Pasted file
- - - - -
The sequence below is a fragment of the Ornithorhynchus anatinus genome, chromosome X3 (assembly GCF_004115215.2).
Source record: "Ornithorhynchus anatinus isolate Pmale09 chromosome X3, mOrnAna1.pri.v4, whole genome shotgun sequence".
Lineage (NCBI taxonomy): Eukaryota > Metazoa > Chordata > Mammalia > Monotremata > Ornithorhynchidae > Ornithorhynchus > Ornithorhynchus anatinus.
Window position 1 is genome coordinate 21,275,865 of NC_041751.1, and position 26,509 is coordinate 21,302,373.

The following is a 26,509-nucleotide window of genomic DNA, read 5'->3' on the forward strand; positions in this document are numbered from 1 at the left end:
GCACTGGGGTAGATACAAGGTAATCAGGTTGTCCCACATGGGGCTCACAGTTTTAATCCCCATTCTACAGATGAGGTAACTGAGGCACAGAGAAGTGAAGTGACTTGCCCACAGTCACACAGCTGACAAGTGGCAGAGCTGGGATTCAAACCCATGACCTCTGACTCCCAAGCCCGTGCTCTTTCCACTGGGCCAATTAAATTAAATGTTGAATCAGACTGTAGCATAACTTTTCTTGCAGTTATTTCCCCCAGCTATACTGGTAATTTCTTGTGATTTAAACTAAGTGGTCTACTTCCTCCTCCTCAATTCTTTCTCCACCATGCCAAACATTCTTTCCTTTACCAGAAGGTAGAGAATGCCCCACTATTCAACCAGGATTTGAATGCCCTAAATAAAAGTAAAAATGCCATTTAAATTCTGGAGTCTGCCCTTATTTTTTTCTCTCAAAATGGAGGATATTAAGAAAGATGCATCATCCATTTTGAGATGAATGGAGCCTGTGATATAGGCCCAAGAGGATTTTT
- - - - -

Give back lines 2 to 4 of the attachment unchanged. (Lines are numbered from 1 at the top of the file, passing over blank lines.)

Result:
Source record: "Ornithorhynchus anatinus isolate Pmale09 chromosome X3, mOrnAna1.pri.v4, whole genome shotgun sequence".
Lineage (NCBI taxonomy): Eukaryota > Metazoa > Chordata > Mammalia > Monotremata > Ornithorhynchidae > Ornithorhynchus > Ornithorhynchus anatinus.
Window position 1 is genome coordinate 21,275,865 of NC_041751.1, and position 26,509 is coordinate 21,302,373.